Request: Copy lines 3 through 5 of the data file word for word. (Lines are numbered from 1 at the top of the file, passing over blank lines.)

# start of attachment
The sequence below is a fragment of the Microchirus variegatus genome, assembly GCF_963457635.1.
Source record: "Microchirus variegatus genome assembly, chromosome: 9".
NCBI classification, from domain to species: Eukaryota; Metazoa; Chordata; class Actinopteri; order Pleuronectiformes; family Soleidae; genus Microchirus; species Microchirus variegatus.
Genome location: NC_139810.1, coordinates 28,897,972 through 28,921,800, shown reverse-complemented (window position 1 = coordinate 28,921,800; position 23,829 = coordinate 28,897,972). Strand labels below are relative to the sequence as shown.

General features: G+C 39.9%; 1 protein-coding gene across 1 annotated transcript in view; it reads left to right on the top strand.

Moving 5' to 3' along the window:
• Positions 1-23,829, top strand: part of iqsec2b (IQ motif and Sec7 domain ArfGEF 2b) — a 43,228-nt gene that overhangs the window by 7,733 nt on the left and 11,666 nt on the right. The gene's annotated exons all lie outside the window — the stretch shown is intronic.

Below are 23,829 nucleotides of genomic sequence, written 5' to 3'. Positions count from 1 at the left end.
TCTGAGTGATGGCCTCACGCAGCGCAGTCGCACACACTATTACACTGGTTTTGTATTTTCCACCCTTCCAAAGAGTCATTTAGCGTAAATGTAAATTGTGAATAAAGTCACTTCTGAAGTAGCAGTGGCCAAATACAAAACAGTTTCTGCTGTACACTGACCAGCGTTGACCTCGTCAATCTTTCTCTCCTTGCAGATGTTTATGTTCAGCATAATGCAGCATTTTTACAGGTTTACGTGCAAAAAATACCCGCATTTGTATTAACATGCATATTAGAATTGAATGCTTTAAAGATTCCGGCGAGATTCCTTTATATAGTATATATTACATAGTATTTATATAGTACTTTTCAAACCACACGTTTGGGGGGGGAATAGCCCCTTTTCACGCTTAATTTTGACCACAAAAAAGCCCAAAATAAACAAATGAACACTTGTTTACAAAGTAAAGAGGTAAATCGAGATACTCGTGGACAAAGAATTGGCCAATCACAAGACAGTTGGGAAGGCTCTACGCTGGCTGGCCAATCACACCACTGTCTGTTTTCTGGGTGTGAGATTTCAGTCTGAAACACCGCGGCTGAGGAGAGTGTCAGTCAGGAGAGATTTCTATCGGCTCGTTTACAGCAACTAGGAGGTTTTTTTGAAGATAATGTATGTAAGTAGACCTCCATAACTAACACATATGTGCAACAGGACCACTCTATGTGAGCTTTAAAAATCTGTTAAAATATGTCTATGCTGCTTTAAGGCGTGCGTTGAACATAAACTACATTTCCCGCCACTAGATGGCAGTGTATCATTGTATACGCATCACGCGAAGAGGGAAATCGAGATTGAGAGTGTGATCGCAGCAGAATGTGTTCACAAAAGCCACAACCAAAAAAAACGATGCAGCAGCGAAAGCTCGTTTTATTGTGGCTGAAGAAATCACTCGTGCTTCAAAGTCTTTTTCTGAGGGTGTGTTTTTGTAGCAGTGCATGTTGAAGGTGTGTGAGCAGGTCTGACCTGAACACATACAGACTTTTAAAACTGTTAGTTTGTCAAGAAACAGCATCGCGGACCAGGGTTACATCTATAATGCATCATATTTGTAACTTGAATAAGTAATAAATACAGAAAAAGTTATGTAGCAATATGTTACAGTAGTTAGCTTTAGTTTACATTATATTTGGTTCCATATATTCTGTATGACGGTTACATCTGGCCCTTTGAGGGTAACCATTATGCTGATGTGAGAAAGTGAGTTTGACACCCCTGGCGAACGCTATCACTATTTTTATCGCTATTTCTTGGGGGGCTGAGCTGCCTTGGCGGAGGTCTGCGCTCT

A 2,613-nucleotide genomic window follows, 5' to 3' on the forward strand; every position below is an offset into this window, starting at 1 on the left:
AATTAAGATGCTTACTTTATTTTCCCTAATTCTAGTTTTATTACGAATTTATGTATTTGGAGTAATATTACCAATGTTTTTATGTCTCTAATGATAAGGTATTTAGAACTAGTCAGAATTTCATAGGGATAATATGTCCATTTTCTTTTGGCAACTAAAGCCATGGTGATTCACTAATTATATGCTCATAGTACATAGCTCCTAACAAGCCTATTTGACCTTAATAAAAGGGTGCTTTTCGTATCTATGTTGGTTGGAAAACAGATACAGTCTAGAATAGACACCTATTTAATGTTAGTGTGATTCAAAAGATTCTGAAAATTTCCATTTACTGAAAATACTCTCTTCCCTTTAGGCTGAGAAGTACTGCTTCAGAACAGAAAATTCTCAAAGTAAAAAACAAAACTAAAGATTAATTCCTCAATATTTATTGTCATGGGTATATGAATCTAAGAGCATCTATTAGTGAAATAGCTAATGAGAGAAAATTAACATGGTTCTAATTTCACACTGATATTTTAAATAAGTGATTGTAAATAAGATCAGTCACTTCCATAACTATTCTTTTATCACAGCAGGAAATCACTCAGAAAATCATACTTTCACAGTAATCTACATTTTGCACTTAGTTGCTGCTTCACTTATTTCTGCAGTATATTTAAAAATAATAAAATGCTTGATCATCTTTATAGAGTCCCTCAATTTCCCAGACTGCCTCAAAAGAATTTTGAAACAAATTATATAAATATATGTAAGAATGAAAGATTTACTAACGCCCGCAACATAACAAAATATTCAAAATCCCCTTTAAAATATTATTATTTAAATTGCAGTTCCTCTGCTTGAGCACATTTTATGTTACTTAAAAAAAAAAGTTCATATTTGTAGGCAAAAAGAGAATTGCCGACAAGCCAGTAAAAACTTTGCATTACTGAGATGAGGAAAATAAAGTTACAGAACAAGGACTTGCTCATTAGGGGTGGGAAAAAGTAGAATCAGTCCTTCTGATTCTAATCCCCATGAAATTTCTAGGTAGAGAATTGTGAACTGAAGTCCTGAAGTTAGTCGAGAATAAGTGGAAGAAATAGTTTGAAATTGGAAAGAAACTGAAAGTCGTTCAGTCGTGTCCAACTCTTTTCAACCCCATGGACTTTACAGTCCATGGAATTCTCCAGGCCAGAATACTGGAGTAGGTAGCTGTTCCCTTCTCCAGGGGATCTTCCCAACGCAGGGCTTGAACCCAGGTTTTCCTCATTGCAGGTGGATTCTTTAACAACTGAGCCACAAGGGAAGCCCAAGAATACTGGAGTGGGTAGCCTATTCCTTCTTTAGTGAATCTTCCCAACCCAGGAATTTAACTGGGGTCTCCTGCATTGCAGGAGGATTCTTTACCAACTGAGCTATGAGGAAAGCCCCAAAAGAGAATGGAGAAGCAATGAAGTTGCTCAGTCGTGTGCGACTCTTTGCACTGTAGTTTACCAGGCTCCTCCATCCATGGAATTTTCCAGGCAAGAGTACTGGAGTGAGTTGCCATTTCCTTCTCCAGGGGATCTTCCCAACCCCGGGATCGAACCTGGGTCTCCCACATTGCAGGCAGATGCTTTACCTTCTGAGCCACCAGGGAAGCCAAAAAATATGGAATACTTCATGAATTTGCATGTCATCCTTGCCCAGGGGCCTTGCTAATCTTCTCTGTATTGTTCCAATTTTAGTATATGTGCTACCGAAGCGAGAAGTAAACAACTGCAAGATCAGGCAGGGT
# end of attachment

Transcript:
NCBI classification, from domain to species: Eukaryota; Metazoa; Chordata; class Actinopteri; order Pleuronectiformes; family Soleidae; genus Microchirus; species Microchirus variegatus.
Genome location: NC_139810.1, coordinates 28,897,972 through 28,921,800, shown reverse-complemented (window position 1 = coordinate 28,921,800; position 23,829 = coordinate 28,897,972). Strand labels below are relative to the sequence as shown.

General features: G+C 39.9%; 1 protein-coding gene across 1 annotated transcript in view; it reads left to right on the top strand.